We had to put our dog to sleep last week. I wasn’t going to write about it but then I thought about how she liked to sleep curled up beside my chair with her nose on the heat register, content to be doing nothing, which brought to mind a book my son gave me one Christmas called The Art of Doing Nothing which inspired a long forgotten poem in which I mention this same little dog when she was still a puppy and I thought about another writing room and another time . . . and so it goes.
Sunny was twelve but still spry until the week after Christmas when her belly suddenly bloated and overnight she could scarcely walk. It seemed her legs would no longer support her stomach. After a couple days of this we thought she was constipated (too many Christmas treats?)and our local pet store said to give her pumpkin, and if she wasn’t better in a couple of days to call the vet. We gave her pumpkin. She ate it; she would eat anything.
She had lost weight but with her long hair we didn't notice it(we never cut her hair in the winter) until she got into a briar patch and had burrs from behind her ears to between her toes, and we had to take her to the groomer and they ended up shaving her to get them out, and we were like....My God! You can see her backbone! But this was two weeks before Christmas and with the chaos of the approaching festivities we neglected to do anything about Sunny because she was acting the same. We put her sweater on and forgot about the weight loss.
So we went with the pumpkin experiment, but she didn’t get better. She used to bound up and down the porch steps, but now she could only manage the down. When she finished her business she just stood there looking up with her mournful little shih tzu eyes. So there we were, carrying her inside and out, up and down, like a puppy.
My laptop sits on a table beside that heat register I told you about (her favorite place), but now she wouldn't get out of bed. I put a fried egg in her dish. She ignored it. Yeah. A very bad sign from a dog who used to eat everything.
The next morning, she lost control of her bladder, legs splayed in a widening pool of discolored urine. I looked down at her in horror. My husband called the vet and put on his coat. He told me to take a picture.
The prognosis? Possible kidney failure or a tumor or any number of other age-related ailments. The cost? $120.00 for a diagnostic blood test and $80.00 for an X-ray, and this just to find out what was wrong. Surgery, recovery . . . who knows? The vet said she could still die in six months. Our other option was $58.00 for euthanasia and $120.00 for cremation if we wanted the ashes. If not, they would do a “group” cremation for $50.00.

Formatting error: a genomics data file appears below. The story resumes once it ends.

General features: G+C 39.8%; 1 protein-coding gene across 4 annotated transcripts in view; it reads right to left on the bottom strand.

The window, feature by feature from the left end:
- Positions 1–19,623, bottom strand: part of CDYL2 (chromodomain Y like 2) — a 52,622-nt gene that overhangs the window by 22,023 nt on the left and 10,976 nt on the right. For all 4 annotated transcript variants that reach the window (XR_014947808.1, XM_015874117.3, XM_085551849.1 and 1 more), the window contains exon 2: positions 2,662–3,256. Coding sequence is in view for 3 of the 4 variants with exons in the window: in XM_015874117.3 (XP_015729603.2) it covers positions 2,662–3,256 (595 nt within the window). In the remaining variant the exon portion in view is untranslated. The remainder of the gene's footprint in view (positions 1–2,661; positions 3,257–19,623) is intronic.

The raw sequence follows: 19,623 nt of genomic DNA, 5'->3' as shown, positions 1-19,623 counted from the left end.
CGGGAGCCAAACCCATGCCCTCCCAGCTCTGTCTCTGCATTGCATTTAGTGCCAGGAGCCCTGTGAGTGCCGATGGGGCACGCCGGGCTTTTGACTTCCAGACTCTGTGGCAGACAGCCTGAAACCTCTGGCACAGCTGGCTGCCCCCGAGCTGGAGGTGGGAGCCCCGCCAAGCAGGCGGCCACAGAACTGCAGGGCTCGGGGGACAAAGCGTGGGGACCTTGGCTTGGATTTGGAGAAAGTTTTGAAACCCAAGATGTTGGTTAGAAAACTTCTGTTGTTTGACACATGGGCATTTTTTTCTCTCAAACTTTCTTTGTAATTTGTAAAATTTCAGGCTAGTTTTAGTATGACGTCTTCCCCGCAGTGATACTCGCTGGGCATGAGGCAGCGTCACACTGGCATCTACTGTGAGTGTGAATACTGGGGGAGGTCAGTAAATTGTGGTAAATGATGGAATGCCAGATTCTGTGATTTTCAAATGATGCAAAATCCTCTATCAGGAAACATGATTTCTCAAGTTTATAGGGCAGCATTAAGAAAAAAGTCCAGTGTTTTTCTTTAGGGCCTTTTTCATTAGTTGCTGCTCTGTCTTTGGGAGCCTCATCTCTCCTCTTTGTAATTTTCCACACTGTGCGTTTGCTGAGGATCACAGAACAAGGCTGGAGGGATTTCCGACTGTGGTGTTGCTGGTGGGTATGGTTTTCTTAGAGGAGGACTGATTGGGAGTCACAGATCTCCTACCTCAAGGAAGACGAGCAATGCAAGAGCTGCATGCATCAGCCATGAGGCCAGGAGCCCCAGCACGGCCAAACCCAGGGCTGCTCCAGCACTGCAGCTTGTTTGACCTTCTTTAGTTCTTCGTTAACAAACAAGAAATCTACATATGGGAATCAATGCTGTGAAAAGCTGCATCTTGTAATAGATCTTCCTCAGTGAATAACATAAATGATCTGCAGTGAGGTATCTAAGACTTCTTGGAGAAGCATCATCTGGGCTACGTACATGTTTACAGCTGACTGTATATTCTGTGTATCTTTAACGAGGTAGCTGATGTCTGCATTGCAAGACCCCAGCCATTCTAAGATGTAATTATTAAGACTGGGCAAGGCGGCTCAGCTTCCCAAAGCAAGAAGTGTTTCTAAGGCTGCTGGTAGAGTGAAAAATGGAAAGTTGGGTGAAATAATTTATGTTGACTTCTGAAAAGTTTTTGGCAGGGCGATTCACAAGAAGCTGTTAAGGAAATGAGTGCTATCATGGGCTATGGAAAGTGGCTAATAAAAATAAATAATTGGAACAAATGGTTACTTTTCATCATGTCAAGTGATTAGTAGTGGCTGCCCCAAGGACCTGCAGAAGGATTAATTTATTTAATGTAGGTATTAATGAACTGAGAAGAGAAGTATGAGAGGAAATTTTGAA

“My God!” my daughter said. “That would be like Auschwitz!”
The kids didn’t want her cremated. They want her buried on the farm with a marker.
My husband carried her home in a bag while I was at work. But we had a problem. The ground is frozen.
This dilemma made me think of the burial-delayed funerals in the U.P. They have a no-shovel season from November 15th to March 1st. Digging into the ground would be like trying to penetrate 8 inches of concrete. Cemeteries have thinly-walled buildings that rely on Mother Nature not refrigeration to keep the corpses cool. The caskets are tagged and slid into storage racks until spring. They’re used to this up there. There’s a large Finnish-American population in the U.P. Back in the old country, bodies were stored in the church’s bell tower until the funeral.
We don’t have a bell tower but we have mounds of rich, organic compost, freshly spread from the barnyard, snow covered but not yet frozen. So as of now she’s nestled under a mound of compost,
and next summer she’ll be spread around the farm. Is that so bad? Do the kids know this? No. They want her buried with her blanket and stuffed animal and a cross over her head, or a marker on which could be inscribed: Here lies Sunny, a good dog. She never peed on the floor until the day she died. She liked carrots and biscuits, eggs and pumpkin. She liked people.
I've subjected you to the tale of her passing, so I may as well subject you to the poem as well.
THE ART OF DOING NOTHING
The mercury outside my window
is covered with ice.
Even the inside of the window is frosted.
I scrape it off with my nail—
it falls into the sink.
The furnace drones without pause
and my summersick dog lies on the register.
A draft runs through the house.
It sets chimes ringing and makes her nervous.
I inventory things not to do.
It’s in a book—The Art of Doing Nothing.
Meditate and you can see things that aren’t there . . .
brandied cakes and a bottle of wine
set out on the sideboard as if for a friend.
I look behind doors and pause at the stairs
Come full circle to see myself sitting there—
in the old winged-back chair.
It’s a special friend.